24. More is NOT Better

Just because you can put something on a screen doesn’t mean you should. Ask yourself how will this data or UI control change the users’ behavior? If it doesn’t directly support the task at hand, then it doesn’t belong on the screen. While most designers busy themselves with finding things to add, you should be looking for things to remove.


25. Number of Clicks is NOT a Good Metric

This one of those overly prescribed folks remedies of UI design. Unfortunately, like so many other folk remedies, this one results in trying to fit too many controls on each screen, thus overly complicating each screen. Perception of progress is far better than blindly adhering to some contrived metric.


26. Users Don’t Customize

There’s a reason most computer screens have the default desktop images. Users have better things to do than customize your UI. Avoid making your success dependent on users having to customize a screen.


27. No Intelligent Defaults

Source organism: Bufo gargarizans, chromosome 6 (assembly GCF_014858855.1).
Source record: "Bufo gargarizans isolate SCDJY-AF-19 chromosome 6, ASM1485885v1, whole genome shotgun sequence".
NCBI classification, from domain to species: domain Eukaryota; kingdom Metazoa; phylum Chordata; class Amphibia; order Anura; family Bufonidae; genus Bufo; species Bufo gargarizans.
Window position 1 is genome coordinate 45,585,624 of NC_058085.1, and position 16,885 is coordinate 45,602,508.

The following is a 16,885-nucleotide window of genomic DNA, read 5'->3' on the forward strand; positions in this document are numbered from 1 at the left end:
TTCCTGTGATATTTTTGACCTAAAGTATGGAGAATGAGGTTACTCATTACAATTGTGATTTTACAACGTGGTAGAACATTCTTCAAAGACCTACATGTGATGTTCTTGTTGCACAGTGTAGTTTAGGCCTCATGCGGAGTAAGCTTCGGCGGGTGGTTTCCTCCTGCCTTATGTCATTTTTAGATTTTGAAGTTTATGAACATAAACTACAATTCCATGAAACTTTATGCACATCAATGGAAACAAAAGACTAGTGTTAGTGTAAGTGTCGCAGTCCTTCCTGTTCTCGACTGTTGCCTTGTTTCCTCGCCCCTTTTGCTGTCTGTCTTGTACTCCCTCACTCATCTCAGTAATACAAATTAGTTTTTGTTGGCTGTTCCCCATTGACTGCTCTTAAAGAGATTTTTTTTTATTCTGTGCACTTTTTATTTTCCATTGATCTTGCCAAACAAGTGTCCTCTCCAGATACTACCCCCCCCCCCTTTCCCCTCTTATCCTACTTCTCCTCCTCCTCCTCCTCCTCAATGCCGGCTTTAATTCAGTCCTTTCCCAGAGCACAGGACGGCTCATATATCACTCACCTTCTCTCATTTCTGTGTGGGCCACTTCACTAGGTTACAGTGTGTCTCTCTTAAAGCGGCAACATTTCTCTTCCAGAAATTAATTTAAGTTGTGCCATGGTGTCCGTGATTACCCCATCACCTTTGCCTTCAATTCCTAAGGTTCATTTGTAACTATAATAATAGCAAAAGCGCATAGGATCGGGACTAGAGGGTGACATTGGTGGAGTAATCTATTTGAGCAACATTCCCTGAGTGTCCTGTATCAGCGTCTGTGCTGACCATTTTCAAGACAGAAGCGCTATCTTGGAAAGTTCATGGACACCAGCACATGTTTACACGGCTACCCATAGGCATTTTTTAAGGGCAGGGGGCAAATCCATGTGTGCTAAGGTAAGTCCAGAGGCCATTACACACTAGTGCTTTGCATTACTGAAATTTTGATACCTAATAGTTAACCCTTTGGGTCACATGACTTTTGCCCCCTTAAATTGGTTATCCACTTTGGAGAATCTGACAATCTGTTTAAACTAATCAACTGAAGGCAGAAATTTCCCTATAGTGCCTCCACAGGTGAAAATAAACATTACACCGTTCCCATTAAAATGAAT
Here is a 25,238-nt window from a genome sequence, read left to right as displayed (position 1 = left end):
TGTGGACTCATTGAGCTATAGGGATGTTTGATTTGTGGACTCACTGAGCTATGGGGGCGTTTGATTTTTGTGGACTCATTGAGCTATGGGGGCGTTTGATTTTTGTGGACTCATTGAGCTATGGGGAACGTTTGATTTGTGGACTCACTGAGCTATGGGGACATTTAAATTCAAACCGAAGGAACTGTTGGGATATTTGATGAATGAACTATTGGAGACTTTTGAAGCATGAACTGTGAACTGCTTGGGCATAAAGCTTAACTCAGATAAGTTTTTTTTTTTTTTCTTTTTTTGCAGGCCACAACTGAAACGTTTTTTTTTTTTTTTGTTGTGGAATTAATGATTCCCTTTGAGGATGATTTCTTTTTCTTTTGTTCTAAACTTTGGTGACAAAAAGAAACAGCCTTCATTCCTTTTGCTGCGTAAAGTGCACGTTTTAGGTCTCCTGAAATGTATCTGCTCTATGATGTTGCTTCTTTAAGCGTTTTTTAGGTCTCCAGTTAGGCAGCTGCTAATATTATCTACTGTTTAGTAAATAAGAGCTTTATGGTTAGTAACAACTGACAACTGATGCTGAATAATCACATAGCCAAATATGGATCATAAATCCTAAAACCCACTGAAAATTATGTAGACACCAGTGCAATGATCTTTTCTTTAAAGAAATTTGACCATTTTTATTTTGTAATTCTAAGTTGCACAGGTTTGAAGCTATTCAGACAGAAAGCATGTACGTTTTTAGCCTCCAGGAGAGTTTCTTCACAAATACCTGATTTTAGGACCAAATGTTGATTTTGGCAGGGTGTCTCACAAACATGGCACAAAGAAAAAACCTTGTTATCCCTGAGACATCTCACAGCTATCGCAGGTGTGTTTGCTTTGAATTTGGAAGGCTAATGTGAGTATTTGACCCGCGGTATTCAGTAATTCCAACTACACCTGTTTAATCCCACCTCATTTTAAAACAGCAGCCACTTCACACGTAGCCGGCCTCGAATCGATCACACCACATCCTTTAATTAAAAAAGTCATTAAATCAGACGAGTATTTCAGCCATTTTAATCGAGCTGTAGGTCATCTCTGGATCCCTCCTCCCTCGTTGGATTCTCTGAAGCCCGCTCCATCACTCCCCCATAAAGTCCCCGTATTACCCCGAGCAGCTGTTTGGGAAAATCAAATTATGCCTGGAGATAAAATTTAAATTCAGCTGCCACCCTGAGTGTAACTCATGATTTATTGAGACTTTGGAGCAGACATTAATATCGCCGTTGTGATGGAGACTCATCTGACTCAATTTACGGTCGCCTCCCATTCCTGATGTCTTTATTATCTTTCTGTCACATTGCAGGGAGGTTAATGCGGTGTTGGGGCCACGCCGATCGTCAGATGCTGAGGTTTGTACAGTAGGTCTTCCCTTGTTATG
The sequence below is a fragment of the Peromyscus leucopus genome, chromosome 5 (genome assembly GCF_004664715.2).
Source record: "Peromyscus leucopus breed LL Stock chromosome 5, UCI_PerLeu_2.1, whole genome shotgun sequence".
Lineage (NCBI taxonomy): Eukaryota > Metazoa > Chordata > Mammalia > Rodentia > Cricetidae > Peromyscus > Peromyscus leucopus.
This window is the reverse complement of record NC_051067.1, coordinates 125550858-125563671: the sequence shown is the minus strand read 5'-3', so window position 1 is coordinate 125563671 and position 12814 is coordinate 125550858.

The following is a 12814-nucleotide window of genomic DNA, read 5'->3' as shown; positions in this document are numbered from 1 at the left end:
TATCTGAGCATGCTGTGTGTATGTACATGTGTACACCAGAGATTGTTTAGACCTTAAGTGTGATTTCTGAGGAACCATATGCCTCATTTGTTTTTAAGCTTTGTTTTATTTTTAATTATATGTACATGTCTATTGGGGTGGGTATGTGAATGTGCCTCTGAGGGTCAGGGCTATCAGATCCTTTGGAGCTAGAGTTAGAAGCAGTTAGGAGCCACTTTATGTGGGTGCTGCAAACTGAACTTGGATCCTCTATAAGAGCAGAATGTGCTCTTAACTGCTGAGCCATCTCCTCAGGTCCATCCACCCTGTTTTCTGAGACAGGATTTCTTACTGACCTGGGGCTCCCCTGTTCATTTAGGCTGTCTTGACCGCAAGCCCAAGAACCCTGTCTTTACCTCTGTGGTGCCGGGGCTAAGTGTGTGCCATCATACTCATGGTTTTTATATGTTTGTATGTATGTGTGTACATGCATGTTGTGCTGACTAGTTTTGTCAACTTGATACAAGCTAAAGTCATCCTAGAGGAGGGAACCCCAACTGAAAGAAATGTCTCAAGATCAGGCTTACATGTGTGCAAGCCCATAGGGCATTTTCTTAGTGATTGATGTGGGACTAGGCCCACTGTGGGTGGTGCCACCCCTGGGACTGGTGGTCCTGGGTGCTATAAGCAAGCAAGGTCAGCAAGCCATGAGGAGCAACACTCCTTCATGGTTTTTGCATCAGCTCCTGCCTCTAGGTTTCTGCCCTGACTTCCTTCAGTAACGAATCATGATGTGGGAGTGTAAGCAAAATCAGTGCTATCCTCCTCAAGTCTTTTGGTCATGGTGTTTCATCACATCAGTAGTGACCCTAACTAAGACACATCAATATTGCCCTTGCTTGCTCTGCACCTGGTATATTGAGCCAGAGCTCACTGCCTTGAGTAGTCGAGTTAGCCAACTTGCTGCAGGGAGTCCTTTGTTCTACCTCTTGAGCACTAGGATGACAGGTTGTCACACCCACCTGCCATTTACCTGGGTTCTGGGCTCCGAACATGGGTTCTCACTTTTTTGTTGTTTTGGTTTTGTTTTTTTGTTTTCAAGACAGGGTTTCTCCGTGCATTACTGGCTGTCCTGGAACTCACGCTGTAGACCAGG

Users don’t always know how to make the best choices regarding what action to take in each situation, but you do. So instead of depending on the users to figure it all out, limit the choices to appropriate actions and then default to the MOST appropriate action.


28. Empty Forms

Of the three options regarding definable objects (forms, details, etc.) – 1) use as is, 2) edit an existing version, 3) create one from scratch – the most difficult option is to create something from scratch (fill in a blank form), yet this is the most common design approach. The easiest option is to use something as it already exists, but this is also the least likely one to apply to users. Users are most successful when they can simply modify an object that most closely approximates their desired object.

Rather than ask you users to enter parameters before creating a result, show them a result and let them see what happens when they adjust the parameters.